Thursday 20 September 2012

Leyton Links (3): how to suppress cycling

The plan of this Olympic-funded "improvement" shows the point at which High Road Leyton runs into Grange Park Road.

It promises “Pedestrian crossings improved at this junction, with more planting and seating on the western side, plus potential for temporary art work to enliven the corner building.”

It is not clear what form the pedestrian improvements took, although I suspect it might mean that the footway was built out on the west side to make a shorter crossing.

As for the other projected improvements. Some planting has been carried out by the fence, though the depth is much narrower than shown in the plan. The two benches were not installed. There was no temporary art work because the building on the corner was demolished and replaced by a block of apartments.

Oddest of all, the plan fails to acknowledge that this location is a bus stop.

Six new bike stands have been installed. This is classic tokenism and utterly bizarre. I have never seen a bike locked up here, nor can I imagine who would want to park their bike here. It’s a bleak location which is not close to any shops or other obvious source of interest. It’s also perverse when other sites in the borough are crying out for decent bike stand provision (by Sainsbury’s in Walthamstow High Street, for example, which has just two stands, and a further three nearby on Willow Walk – utterly inadequate provision for a very busy area).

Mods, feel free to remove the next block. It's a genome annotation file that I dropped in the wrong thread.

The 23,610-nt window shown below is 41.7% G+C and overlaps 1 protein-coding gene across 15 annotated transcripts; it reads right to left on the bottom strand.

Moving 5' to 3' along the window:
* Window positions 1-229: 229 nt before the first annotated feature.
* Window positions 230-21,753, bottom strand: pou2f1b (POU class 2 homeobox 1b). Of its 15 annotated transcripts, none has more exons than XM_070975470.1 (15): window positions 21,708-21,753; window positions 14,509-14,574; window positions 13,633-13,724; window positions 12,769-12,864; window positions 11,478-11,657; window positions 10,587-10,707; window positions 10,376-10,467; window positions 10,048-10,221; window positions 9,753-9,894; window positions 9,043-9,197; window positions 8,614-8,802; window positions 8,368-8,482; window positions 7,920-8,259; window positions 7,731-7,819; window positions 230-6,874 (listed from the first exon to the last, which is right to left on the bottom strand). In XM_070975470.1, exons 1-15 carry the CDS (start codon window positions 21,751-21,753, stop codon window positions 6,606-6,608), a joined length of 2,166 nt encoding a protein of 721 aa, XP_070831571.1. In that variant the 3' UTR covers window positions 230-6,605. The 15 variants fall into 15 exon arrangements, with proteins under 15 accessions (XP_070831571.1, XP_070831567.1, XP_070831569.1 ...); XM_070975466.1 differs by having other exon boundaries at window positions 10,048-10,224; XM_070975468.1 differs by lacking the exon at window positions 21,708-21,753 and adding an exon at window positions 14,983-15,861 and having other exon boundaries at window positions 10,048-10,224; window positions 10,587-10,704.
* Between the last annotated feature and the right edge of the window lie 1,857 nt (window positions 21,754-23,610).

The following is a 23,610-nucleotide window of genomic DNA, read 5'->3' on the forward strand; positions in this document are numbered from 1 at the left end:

From a cycling point of view the on-road provision is atrocious. A crap cycle lane fizzles out at the bus stop.

However, by far the worst aspect of the design is that the footway build-out creates a lethal pinch point which forces cyclists into conflict with motor vehicles. These were the three vehicles which came along, one after the other, while I stood and took photographs. You can see the problem. Needless to say, this pinch point is completely unnecessary. It simply underlines how no one involved in transport planning in Waltham Forest has a clue about how to design for cycling, or cares about the borough’s dismal cycling rate.

I should add that Grange Park Road forms the first part of a triangular one-way gyratory which is deeply hostile to cycling. This shows the High Road from a point further north, looking towards the junction under discussion. The scope for Dutch-style segregated cycling infrastructure on this "A" road is blatantly obvious. However, no one is asking for it. And the crap council even allows parking in the bus lane between 10 am and 4 pm.